Businesses opposed to President Joe Biden’s COVID-19 vaccine and testing mandate have won a major legal victory.
On Friday, the 5th Circuit of the U.S. Court of Appeals in New Orleans upheld a temporary stay on the mandate, which was issued by the Occupational Safety and Health Administration and required businesses with at least 100 employees to have them vaccinated, or face weekly COVID-19 tests and face mask requirements. The mandate set a deadline of Dec. 5 for initiating the weekly tests and Jan. 4 for employees to be fully vaccinated. The OSHA rule also required employers to provide paid time off for employees to get vaccinated.
A group of trade organizations, including the National Retail Federation, filed a suit last week in the court opposing the mandate.
“We are pleased with the decision by the 5th U.S. Circuit Court of Appeals preventing the Biden administration from doing anything to enforce the OSHA ETS (emergency temporary standard) unless and until an appeal is made and another court says otherwise,” the NRF said in a statement late Friday.
The NRF was joined in the lawsuit by the American Trucking Associations, the Food Industry Association, the International Warehouse Logistics Association, the Association for Convenience and Fuel Retailing, the National Association of Wholesaler-Distributors and the National Federation of Independent Businesses. The lawsuit argued that the mandate would create enormous extra work and financial burden on companies during the critical holiday season, compound existing labor shortages with employees possibly refusing to come to work, and that it was unconstitutional. The trade organizations also argued that companies have already implemented health procedures and policies to limit the spread of COVID-19.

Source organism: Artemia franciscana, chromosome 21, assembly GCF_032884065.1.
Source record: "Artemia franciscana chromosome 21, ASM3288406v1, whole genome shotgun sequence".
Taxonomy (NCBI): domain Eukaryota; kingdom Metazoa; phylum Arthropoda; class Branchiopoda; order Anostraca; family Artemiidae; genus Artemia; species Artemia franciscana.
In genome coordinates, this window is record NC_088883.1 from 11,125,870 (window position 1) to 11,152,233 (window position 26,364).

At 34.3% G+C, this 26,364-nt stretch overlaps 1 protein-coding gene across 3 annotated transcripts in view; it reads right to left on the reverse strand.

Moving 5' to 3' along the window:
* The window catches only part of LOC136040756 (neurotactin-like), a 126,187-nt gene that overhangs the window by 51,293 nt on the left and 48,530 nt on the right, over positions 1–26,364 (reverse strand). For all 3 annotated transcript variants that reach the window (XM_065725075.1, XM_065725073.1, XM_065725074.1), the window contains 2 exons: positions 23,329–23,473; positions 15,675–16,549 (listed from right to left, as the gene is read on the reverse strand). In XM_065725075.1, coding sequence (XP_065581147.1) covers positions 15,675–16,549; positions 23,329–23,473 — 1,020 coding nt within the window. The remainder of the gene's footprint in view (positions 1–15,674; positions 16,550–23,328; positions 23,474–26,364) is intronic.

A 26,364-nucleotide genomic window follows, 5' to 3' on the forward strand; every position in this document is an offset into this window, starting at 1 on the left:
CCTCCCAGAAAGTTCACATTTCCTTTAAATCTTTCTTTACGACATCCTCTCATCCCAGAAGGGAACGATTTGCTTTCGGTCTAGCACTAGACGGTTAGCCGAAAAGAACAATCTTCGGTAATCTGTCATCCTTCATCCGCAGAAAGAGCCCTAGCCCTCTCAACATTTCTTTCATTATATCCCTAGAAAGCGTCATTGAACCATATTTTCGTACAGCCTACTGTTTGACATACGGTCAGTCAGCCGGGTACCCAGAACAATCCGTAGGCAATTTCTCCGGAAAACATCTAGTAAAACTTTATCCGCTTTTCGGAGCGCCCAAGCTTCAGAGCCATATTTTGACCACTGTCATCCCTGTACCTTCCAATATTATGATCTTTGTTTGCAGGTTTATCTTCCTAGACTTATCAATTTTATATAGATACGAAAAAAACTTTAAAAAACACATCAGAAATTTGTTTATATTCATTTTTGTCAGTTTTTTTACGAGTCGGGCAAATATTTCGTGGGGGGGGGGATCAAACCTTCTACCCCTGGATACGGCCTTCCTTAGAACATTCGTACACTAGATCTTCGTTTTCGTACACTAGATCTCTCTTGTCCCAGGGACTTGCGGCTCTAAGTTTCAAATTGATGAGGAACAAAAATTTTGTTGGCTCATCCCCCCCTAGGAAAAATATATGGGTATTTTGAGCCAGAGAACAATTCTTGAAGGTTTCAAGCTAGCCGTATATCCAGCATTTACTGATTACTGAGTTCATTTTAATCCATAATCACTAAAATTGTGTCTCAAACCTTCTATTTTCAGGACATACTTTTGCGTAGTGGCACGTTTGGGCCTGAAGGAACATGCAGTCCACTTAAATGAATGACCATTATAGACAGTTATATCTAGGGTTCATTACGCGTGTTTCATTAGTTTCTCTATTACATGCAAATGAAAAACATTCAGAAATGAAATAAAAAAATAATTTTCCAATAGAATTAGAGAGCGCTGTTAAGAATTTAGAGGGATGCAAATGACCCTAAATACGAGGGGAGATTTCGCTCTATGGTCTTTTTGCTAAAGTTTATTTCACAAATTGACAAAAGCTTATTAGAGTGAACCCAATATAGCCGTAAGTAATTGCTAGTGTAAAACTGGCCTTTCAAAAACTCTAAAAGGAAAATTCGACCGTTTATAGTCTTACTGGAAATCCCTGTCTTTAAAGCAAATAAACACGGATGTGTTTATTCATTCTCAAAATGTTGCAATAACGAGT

“The companies seeking a stay in this case contend that they would have been irreparably harmed in the absence of a stay, whether by financial impacts, the loss of suspended employees during this highly competitive labor market, compliance and monitoring costs associated with the mandate, the diversion of resources, or by OSHA’s plan to impose stiff financial penalties on companies that refuse to punish or test unwilling employees,” the NRF said.
“The court recognizes that the ETS presents an incredible and unprecedented burden on millions of businesses across the country,” the NRF continued. “They acknowledge the tragic loss of life and the seriousness of COVID-19, but that transmission is not inherently a workplace issue. We will continue our efforts to ensure that businesses, their employees, the consumers they serve and the communities where they operate are not unduly burdened and disadvantaged by well-intentioned yet misguided policy and regulations that sound good in concept but have no basis of fact as to the reality of how we move beyond the pandemic.”
Last July, President Biden began requiring vaccines for federal employees and contractors. In September, he required that the 17 million health care workers at hospitals and other facilities getting Medicare or Medicaid funding must also be vaccinated and ensure all unvaccinated workers wear a face mask in the workplace. OSHA has a strong 50-year record of requiring employers to take common sense actions to prevent workers from getting sick or injured on the job. This rule would cover 84 million employees.